Canada

Public's help needed in 40-year-old Ontario murders

Police in Ontario unveiled models and photographs of two suspected murder victims from nearly 40 years ago that may have a link to attacks on men picked up in the 1960s in downtown Toronto's gay neighbourhood.

Police in Ontario unveiled models and photographs of two suspected murder victims from nearly 40 years ago that may have a link to attacks on men picked up in the 1960s in downtown Toronto's gay neighbourhood.

They hope modern forensic technology and the public's input will help them solve the cases.

Facial reconstructions made from the remains of two unidentified bodies found near Orillia in the late 1960s. ((Courtesy of OPP))

Bothinvolved unidentified young men in their 20s whose bodies were discovered in wooded areas in Central Ontario. The first body was found in December 1967 in Balsam Lake Provincial Park; the second was found six months later near the village of Schomberg.

Investigators say there may be links between the reactivated cases and attacks in 1967 on two young men picked up in downtown Toronto who weretaken to rural areas outside the city and molested.

An arrest was made in those cases but no one was convicted.Police speculate that the victims in all four incidents may have been targeted because they were known to frequent Toronto's "gay village" area.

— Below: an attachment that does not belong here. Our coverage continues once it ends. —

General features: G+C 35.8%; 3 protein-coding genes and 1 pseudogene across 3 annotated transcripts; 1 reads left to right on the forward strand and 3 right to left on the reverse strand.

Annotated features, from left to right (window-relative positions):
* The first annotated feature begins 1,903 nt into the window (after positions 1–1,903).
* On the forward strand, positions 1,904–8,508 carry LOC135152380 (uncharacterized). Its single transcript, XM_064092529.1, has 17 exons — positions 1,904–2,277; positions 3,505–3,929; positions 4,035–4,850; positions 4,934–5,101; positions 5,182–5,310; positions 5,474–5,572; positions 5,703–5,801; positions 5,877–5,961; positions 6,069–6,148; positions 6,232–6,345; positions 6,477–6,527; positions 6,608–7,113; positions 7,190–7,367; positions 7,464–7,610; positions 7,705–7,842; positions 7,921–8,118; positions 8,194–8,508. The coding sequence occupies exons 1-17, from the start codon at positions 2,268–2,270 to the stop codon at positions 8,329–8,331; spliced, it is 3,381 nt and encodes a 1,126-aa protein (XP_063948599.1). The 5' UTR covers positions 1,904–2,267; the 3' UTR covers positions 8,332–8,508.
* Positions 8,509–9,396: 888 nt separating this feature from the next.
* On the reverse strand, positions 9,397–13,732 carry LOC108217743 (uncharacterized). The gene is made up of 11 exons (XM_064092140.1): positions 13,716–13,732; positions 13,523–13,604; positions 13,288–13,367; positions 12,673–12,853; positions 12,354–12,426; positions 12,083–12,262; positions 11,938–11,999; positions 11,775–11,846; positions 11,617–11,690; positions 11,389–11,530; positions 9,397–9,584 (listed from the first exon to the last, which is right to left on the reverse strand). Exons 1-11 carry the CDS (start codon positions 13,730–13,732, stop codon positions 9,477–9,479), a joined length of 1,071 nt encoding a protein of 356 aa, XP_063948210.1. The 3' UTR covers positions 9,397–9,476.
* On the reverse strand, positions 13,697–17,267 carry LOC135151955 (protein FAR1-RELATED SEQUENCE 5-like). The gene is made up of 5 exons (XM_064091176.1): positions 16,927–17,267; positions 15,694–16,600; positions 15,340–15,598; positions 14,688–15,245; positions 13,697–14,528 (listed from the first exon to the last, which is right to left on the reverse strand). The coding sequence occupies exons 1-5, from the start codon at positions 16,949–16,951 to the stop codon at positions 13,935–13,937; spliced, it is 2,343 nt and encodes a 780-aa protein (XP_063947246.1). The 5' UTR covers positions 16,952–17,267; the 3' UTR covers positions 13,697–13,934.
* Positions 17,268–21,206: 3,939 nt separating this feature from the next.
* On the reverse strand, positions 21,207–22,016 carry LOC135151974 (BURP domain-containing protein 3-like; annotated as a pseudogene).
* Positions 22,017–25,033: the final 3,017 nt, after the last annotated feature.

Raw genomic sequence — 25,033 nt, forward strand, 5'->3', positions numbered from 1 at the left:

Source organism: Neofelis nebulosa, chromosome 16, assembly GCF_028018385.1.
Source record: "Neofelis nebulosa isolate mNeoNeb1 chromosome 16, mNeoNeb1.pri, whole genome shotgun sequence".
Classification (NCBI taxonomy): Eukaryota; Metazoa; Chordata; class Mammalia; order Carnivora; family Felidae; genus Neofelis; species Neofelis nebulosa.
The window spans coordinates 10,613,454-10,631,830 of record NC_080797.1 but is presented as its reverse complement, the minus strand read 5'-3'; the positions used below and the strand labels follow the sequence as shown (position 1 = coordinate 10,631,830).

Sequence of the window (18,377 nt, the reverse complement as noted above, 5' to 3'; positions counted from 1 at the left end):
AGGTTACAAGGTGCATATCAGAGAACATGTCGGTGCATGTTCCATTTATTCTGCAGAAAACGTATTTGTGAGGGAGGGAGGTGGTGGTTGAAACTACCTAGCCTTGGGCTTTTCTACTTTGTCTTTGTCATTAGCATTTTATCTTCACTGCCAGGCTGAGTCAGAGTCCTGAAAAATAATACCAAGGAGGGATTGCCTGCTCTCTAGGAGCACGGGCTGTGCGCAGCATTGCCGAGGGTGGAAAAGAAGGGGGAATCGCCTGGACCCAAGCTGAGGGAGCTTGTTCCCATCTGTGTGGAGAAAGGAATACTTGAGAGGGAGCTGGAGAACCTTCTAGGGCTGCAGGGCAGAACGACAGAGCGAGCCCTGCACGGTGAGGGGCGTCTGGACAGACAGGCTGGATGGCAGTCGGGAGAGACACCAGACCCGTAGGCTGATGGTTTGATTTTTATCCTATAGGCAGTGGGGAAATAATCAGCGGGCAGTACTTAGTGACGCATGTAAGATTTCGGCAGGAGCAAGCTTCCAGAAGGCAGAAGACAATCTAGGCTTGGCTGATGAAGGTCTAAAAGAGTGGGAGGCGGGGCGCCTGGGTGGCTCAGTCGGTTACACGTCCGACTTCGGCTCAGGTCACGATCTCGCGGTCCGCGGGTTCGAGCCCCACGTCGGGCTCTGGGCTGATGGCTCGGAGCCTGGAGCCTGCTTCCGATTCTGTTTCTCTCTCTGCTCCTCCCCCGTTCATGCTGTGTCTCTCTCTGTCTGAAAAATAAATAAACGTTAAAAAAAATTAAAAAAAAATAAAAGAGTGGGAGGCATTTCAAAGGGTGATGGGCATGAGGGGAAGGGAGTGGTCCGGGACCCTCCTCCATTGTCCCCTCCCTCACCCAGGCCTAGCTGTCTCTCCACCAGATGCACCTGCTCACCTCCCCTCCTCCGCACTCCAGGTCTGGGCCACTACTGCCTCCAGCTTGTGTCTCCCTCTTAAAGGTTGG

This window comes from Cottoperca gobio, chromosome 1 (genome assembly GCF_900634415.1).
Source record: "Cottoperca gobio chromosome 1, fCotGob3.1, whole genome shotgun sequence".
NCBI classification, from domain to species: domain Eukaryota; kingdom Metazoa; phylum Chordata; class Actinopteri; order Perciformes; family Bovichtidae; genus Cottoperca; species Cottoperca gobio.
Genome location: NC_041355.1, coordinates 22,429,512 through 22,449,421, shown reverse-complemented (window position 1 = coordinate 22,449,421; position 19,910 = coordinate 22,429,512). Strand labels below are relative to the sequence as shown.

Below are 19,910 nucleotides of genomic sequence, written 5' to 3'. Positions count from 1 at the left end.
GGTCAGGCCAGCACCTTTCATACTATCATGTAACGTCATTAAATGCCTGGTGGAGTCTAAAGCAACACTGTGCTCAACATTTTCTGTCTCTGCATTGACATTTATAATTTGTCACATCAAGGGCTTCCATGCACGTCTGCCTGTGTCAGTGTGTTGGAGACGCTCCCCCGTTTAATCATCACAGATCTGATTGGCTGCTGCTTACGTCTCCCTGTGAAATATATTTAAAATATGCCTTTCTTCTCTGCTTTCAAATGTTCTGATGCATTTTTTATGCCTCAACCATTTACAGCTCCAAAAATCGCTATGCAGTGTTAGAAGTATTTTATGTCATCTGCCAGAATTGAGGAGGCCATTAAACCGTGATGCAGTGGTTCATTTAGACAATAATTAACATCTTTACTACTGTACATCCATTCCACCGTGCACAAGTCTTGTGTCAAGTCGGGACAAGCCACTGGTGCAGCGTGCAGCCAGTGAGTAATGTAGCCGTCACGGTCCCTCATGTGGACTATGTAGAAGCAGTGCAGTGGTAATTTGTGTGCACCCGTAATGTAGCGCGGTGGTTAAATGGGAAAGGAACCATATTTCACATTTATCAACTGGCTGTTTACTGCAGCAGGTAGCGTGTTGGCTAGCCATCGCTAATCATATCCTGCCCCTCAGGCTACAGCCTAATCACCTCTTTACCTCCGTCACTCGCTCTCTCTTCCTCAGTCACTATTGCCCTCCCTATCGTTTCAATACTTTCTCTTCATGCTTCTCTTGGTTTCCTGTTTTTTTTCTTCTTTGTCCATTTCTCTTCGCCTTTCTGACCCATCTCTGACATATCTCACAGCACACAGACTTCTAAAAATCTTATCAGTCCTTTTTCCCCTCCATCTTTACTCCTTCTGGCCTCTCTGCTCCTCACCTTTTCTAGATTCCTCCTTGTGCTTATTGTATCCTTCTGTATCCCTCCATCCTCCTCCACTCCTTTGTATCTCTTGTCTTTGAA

At a news conference in Orillia, cold case investigators unveiled models of the two victims' heads and shoulders. Forensic reconstruction techniques were used to reproduce the facial features of the two young men.

Other details that might stir memories and help identify them were also released.The jaw of one victim was easily dislocated, police said, and may have produced a clicking noise when he ate.

(CBC)

CBC's Nil Koksal, covering the news conference, says the latest forensic technology — including DNA testing — has helped the police reopen the case.

"But technology can only go so far," she says, "so police are asking for the public's help in this."

OPP Det.-Insp Dave Quigley said $50,000 was being offered for information leading to arrests and convictions in both cases.

"People are being asked to look back, please, 40 years," Quigley said, "for a young male, family member, friend or neighbour who went missing without an explanation."

Photos and maps of the crime scene wereon display at the news conference and are also on the Ontario Provincial Police website.

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